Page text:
Combat orders are the means by which the scout platoon leader receives and transmits information, from the earliest notification that an operation will occur through the final phases of execution. They are absolutely critical to mission success. All members of the scout platoon must be familiar with the formats of warning orders, OPORDs, and FRAGOs.
|SECTION 1 WARNING ORDERS
The scout platoon leader will use warning orders to alert his platoon of upcoming missions. The guidelines and directions in the warning order will allow the platoon to begin its planning and preparation activities. The platoon leader then can use a series of warning orders to provide additional information to the platoon as he receives it or as he further develops his plan. The warning order should provide answers to the following questions:
- WHO is involved in the mission?
- WHAT is the nature of the mission and what are we tasked to accomplish?
- WHY are we performing the mission?
- WHEN is the earliest starting time expected for the mission?
- WHERE is location of the area of operations and where and when will the OPORD be issued?
At a minimum, all scout platoon warning orders will include the following elements:
-- Enemy. Define the area of operations and area of interest. Give a brief layout of the terrain using OCOKA factors.
-- Friendly. State your intent and the mission statements for the next two higher levels. Explain the next higher commanderís concept of the operation and provide a copy of the available operational graphics.
- Mission. Give the restated scout platoon mission.
- Coordinating instructions. Provide the platoon with all of the limitations identified up to this point and any other instructions that will allow for proactive planning and preparation, including priorities of work. The following elements may be included:
-- Timeline. Update your earlier timeline(s). Outline all known beginning and ending times, to include those for the next higher unit.
-- Rehearsals. Specify what type of mission-specific rehearsals or drills you expect subordinate units to conduct within the framework of the timeline.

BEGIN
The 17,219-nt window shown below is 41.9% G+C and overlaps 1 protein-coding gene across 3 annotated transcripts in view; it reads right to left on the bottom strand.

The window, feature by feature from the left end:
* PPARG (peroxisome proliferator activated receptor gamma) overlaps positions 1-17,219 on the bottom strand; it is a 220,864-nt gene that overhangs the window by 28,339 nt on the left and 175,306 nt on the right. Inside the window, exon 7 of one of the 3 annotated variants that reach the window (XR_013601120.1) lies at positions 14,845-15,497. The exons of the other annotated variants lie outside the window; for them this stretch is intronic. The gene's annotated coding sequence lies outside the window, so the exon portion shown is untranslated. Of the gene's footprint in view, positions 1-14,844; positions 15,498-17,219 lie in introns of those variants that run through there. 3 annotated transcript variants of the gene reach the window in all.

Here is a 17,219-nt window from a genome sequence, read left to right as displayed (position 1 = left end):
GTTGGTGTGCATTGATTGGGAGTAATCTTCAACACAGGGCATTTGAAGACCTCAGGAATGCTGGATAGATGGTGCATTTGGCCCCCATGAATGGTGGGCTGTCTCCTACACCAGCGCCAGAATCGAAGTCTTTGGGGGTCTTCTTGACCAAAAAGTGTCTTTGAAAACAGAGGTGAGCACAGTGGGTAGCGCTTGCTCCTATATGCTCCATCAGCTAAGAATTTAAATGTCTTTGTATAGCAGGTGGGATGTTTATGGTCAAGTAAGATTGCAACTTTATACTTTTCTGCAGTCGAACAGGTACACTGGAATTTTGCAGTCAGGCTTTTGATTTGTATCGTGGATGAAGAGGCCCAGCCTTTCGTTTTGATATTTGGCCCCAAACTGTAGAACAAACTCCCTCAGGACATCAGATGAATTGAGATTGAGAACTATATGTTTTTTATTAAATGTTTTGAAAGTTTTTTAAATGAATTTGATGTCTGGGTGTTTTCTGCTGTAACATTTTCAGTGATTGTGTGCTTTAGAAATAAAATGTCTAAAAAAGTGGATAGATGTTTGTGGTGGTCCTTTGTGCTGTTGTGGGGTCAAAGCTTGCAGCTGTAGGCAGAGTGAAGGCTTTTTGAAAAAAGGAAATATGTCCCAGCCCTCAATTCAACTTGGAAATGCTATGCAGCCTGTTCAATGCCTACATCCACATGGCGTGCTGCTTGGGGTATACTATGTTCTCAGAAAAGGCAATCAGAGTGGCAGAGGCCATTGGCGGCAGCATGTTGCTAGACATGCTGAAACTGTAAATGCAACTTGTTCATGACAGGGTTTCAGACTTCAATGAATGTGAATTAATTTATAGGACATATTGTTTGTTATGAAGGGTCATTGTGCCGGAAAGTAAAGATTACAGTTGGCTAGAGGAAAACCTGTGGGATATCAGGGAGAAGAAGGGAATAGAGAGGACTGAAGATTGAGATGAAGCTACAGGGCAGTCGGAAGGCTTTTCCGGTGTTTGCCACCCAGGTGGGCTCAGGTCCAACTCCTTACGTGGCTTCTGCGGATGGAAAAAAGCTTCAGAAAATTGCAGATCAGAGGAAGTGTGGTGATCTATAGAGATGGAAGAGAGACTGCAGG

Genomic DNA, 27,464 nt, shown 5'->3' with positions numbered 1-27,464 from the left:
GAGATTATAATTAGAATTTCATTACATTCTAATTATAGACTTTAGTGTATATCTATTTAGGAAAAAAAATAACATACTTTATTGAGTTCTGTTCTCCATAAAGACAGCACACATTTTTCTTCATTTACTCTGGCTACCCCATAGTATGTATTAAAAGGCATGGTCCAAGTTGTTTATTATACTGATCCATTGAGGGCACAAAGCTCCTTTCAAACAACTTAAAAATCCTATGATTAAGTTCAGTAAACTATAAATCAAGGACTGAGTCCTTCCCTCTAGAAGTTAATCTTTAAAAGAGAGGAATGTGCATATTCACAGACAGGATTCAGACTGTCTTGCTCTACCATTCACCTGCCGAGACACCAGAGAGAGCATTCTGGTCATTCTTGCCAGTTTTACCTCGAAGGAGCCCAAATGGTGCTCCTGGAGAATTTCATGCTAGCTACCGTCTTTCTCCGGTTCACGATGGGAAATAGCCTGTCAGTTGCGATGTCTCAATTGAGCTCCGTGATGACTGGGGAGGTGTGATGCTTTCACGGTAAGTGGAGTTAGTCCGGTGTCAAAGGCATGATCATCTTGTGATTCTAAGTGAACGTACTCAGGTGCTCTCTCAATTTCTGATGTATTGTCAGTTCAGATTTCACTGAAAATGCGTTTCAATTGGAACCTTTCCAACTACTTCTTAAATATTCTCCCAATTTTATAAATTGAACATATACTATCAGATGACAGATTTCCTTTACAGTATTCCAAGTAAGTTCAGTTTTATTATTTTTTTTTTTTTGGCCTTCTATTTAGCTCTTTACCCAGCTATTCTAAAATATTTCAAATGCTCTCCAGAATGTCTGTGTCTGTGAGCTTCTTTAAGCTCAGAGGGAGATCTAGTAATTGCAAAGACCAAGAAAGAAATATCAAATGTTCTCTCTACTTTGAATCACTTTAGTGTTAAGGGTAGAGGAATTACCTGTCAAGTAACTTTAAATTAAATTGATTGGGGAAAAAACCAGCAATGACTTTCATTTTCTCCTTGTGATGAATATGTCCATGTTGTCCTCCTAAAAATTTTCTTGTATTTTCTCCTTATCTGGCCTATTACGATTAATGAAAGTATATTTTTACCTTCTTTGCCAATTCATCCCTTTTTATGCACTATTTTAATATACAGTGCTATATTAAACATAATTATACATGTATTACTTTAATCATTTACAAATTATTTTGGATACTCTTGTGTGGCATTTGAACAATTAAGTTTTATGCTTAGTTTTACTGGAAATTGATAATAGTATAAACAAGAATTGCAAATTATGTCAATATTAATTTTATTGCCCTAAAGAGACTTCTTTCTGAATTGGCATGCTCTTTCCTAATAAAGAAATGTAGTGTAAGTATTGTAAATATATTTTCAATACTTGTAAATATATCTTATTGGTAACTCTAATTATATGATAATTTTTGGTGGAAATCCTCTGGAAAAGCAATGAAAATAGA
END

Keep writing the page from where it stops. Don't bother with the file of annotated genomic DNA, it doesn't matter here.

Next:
-- Security. Brief the security plan.
-- Service support. Address any changes to the support requirement for which the platoon may have to plan, such as attachment of an engineer platoon or infantry squad.
|SECTION 2 OPERATION ORDERS
The OPORD provides the platoon with the essential information required to conduct the operation and to carry out the higher commanderís intent. The scout platoon leader should provide subordinate leaders with a copy of his OPORD format to facilitate note-taking. All scout platoon OPORDs will use the format shown in Figure A-1 to present the necessary operational information.
- Time(s) of attachment.
- Time(s) of detachment.
- Support relationship(s).
PARAGRAPH 1 - SITUATION
a. Enemy forces (and battlefield conditions).
(1) Weather and light data.
- Other weather conditions (such as wind, dust, or fog).
- Light data:
BMNT: ___________. Sunrise: __________.
Sunset: ___________. EENT: ___________.
Moonrise: _________. Moonset: _________.
Percent Illumination: __________.
(2) Terrain (factors of OCOKA).
- Observation and fields of fire.
- Cover and concealment.
- Key terrain.
- Avenues of approach.
(3) Enemy forces.
- Composition/order of battle.
- Recent activities.
- Current location.
- Most probable course of action.
b. Friendly forces.
- Brigade mission and commanderís intent.
- Task force/squadron mission and commanderís intent.
- Task force/squadron commanderís concept of the operation.
- Adjacent unit missions/locations.
- Unit(s) providing fire support.
- Other units supporting the task force/squadron.
PARAGRAPH 2 - MISSION
PARAGRAPH 3 - EXECUTION
a. Concept of the operation.
(1) Scheme of maneuver.
- Offensive operations.
-- Passage of lines.
-- Axis or route.
-- Movement formations.
-- Movement techniques.
-- Actions on contact (prior to the objective
-- Actions at obstacles.
-- Actions on the objective (decisive point).